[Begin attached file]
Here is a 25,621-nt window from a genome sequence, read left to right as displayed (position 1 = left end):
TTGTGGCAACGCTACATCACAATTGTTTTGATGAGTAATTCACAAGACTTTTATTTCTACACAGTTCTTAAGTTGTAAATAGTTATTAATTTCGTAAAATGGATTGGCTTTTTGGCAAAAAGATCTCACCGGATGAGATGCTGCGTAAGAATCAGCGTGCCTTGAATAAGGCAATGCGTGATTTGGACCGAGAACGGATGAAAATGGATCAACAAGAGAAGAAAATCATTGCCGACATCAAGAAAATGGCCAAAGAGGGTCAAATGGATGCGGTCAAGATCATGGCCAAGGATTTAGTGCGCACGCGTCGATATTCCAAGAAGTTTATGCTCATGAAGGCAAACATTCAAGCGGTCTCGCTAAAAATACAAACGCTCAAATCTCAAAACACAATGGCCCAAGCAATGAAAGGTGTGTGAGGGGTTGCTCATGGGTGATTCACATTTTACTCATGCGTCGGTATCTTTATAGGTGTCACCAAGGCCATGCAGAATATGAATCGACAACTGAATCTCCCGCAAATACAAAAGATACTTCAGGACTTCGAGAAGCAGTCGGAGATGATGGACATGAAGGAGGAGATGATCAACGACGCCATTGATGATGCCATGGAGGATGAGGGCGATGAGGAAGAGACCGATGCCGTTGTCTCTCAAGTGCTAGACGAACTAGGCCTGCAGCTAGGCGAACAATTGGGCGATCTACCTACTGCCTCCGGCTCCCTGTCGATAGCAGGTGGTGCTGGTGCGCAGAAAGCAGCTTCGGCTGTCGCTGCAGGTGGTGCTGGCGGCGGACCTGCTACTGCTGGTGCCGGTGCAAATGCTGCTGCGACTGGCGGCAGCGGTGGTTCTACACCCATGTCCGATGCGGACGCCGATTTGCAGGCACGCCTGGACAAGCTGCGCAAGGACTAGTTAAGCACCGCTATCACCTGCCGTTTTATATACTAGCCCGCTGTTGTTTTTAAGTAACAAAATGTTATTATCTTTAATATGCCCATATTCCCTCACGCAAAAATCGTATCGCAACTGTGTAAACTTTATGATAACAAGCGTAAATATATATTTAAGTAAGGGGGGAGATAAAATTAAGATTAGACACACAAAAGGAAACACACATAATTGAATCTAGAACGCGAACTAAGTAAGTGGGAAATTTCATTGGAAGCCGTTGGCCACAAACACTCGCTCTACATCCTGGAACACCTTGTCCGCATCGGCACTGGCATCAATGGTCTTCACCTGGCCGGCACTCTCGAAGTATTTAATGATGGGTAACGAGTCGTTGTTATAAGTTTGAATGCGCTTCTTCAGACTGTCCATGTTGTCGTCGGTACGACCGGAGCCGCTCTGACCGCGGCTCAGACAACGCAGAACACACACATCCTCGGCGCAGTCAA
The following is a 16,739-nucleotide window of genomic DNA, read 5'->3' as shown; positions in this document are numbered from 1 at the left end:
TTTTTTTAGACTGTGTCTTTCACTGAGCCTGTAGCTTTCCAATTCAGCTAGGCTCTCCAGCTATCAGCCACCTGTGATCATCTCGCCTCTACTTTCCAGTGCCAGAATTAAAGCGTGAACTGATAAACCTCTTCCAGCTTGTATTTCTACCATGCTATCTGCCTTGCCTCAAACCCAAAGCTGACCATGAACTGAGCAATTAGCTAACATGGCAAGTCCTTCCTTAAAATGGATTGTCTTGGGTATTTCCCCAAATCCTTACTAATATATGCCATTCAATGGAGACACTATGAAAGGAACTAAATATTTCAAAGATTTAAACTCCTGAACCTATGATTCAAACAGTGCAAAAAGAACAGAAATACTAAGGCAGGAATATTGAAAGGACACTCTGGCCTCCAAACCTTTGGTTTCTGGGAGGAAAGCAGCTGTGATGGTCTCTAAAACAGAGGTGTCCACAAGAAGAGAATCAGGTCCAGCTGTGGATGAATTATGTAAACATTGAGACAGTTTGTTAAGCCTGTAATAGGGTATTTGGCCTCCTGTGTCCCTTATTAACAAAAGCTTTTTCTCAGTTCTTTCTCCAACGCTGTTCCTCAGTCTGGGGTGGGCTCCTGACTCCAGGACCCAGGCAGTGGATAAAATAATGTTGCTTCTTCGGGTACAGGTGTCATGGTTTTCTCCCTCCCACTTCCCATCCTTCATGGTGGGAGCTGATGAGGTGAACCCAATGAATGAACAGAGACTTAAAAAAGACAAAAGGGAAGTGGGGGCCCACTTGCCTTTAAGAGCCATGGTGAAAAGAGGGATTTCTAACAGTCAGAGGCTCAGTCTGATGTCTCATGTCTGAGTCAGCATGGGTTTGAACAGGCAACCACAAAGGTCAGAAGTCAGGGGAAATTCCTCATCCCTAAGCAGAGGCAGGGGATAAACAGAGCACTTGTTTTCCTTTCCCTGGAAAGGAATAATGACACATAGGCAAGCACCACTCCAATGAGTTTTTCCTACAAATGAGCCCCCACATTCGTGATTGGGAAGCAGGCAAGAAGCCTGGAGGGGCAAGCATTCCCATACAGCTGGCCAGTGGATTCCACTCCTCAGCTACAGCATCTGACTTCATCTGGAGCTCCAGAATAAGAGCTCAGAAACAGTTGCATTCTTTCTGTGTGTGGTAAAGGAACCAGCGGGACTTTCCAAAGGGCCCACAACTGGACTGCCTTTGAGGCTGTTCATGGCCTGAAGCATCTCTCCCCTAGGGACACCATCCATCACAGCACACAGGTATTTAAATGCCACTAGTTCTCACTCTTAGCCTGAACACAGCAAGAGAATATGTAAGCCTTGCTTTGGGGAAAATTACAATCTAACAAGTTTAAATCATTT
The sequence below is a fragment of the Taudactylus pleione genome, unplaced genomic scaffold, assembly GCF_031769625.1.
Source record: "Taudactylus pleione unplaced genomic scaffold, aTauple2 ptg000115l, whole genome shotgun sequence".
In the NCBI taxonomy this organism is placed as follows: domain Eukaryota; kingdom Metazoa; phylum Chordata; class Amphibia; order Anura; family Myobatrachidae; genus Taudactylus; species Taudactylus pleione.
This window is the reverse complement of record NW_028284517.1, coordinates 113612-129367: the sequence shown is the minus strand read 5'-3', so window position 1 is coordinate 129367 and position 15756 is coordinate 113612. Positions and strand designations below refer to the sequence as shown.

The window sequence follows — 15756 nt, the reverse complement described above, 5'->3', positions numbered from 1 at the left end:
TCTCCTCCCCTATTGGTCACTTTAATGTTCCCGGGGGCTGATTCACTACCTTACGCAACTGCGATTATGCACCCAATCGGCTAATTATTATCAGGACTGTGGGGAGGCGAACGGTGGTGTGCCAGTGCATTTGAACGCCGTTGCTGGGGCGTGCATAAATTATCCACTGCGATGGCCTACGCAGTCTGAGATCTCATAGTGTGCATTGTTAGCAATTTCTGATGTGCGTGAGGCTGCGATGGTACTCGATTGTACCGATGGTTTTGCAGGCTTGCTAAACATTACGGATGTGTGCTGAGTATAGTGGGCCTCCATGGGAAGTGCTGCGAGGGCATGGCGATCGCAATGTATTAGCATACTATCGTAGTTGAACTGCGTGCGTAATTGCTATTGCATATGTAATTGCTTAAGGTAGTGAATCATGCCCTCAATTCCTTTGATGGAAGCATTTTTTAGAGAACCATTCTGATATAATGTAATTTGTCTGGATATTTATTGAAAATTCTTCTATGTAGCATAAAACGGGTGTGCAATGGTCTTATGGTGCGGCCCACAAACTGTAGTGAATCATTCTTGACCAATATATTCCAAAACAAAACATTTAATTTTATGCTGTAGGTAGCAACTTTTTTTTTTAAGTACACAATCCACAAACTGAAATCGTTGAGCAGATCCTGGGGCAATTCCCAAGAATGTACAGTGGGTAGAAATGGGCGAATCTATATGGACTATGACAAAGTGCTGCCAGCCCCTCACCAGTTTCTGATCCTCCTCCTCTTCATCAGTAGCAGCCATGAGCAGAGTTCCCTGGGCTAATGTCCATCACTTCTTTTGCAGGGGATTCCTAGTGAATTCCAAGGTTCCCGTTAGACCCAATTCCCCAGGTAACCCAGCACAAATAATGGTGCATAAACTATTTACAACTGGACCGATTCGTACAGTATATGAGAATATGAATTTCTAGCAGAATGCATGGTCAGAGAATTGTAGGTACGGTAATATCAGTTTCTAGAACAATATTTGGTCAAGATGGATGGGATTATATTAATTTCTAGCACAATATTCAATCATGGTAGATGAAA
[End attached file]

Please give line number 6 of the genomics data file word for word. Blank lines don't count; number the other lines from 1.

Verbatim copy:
Source record: "Taudactylus pleione unplaced genomic scaffold, aTauple2 ptg000115l, whole genome shotgun sequence".